The Salem Witch Trials

As was probably inevitable in the small community in 1692, the Preston family was affected by the Salem Witch Trials.  Rebecca Towne Nurse, the mother of Rebecca Nurse Preston is a well remembered victim of the hysteria that gripped the towns of Salem, Ipswich and the surrounding communities in 1692 and 1693.  Two of her sisters were also accused,  Mary (Towne) Eastey and Sarah (Towne) Cloyce, with Mary Eastey being convicted and executed.  While men were less often accused, one of those who were was John Alden, son of John Alden and Priscilla Mullins.

The first few people who were accused in 1692 were women on the fringes of society, those not viewed as important in the community or people with mental illness or strongly vocal about the supernatural.  As a community, the people of the Massachusetts Bay Colony had a strong belief that Satan walked among the people and was always looking to do harm.  They were easily convinced of supernatural powers.  Some of this religious or superstitious zeal may have been at fault during the beginning of the Salem witch craze.   Regardless, it was easy for the public to get swept away in the craze when the women accused seemed different or “other.”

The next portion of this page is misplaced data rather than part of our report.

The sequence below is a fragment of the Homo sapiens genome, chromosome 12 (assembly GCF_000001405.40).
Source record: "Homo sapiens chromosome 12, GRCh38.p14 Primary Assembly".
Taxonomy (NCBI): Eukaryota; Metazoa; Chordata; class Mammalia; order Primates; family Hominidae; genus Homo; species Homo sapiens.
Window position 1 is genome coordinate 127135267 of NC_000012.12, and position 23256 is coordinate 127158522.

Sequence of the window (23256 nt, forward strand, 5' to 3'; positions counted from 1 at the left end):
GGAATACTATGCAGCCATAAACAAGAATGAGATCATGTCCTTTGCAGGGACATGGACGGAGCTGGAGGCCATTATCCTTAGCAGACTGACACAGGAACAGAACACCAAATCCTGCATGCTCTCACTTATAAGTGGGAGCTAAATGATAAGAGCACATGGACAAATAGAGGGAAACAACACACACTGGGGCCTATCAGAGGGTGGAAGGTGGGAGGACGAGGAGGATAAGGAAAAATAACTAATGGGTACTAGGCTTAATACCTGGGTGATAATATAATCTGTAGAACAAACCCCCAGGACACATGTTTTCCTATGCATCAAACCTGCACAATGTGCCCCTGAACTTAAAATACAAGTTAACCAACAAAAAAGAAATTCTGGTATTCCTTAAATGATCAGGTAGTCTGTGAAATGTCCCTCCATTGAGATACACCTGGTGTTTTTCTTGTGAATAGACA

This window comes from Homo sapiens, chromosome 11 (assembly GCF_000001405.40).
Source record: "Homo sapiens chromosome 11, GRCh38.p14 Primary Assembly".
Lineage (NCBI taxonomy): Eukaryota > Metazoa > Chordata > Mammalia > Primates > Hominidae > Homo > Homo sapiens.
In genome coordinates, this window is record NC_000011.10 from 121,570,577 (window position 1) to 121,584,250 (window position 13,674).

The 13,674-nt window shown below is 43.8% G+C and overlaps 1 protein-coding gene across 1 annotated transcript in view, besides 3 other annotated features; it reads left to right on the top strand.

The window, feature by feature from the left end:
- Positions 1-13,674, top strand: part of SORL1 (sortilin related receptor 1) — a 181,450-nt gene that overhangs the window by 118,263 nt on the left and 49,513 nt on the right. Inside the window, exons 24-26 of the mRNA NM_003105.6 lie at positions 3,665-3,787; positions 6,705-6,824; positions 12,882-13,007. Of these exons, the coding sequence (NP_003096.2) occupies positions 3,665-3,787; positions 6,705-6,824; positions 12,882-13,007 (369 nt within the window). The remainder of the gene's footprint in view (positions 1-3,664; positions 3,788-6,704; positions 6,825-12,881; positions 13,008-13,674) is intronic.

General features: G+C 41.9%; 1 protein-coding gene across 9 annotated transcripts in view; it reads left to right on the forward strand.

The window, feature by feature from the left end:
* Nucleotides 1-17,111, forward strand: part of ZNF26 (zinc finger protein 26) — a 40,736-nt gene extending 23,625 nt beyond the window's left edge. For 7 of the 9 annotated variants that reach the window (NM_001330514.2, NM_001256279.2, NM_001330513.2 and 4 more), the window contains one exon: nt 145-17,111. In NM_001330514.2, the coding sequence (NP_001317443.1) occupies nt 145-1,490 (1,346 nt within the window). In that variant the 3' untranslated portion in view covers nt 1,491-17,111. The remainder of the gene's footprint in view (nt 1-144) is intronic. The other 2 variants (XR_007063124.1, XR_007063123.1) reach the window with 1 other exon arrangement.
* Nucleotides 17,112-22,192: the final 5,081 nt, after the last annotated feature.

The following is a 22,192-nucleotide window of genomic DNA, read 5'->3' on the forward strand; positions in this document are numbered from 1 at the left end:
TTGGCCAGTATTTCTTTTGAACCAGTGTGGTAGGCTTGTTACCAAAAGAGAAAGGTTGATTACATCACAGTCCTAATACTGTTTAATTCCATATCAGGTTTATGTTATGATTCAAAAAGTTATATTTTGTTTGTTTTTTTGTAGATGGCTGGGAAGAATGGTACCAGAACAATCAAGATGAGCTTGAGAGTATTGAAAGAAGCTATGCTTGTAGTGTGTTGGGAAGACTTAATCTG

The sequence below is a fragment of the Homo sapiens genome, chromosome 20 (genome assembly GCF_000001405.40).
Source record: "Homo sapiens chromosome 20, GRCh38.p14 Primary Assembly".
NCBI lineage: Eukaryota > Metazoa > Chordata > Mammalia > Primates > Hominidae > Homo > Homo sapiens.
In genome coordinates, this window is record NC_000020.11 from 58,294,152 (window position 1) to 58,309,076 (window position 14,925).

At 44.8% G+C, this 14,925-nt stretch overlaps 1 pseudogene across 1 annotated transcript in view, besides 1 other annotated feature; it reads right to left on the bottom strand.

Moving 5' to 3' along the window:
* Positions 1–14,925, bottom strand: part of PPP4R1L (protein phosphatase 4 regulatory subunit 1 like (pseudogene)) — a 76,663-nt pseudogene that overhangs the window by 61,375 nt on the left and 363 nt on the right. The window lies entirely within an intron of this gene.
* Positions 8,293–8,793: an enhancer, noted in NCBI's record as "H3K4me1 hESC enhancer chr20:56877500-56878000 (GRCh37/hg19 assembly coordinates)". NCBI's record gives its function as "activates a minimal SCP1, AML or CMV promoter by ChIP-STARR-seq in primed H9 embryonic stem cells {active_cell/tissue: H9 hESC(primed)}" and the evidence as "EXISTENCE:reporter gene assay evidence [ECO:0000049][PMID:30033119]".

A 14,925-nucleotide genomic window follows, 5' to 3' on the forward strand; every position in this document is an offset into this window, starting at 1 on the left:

The “witches” mainly were accused of causing fits and other strange behavior in other people, mainly young girls.  “Spectral evidence,”  the display of the afflicted youngsters and their behaviors in the courtroom, was one a large part of the witch trials and the question of whether it was also possible that another factor in the ensuing hysteria was simply the boredom of teenagers and children who wondered how much attention they could garner by feigning affliction.  One of the key accusers was Ann Putnam.  There was a long standing family feud in Salem between the Putnam and Porter families that may also have been a factor in the events of 1692/1693.  The Porter family spoke up in great numbers for Rebecca Nurse.

Rebecca Nurse was an elderly woman at the time of her accusation and professed her innocence unwaveringly.  She was a prominent member of the church and community.  It was after her execution and the accusation of several other well respected individuals that the community began to think twice.  People began to wonder how reliable the “spectral evidence” was and eventually, in the trial of Rebecca’s sister Sarah Cloyce, the judge agreed to exclude it from the trial.  People had begun to believe that the devil could make himself appear in an innocent person and that it was possible that the accused themselves were not to blame.

During the years that followed, families fought to have excommunications reversed and names exonerated from charges.  In many cases, these things were granted and achieved as it was generally recognized that the community had not handled the whole situation well and that innocent people had lost their lives.  Several of the accusers, including Ann Putnam, made public apologies for their role in the witch trials.

 

SOURCES

Wikipedia Article:  Salem Witch Trials  – There are also individual articles on several of the victims.

Famous American Trials:  Salem Witchcraft Trials 1692 – Also includes transcripts of several of the trials as well as statements by witnesses

Salem Witch Museum – Official website of the Salem Witch Museum

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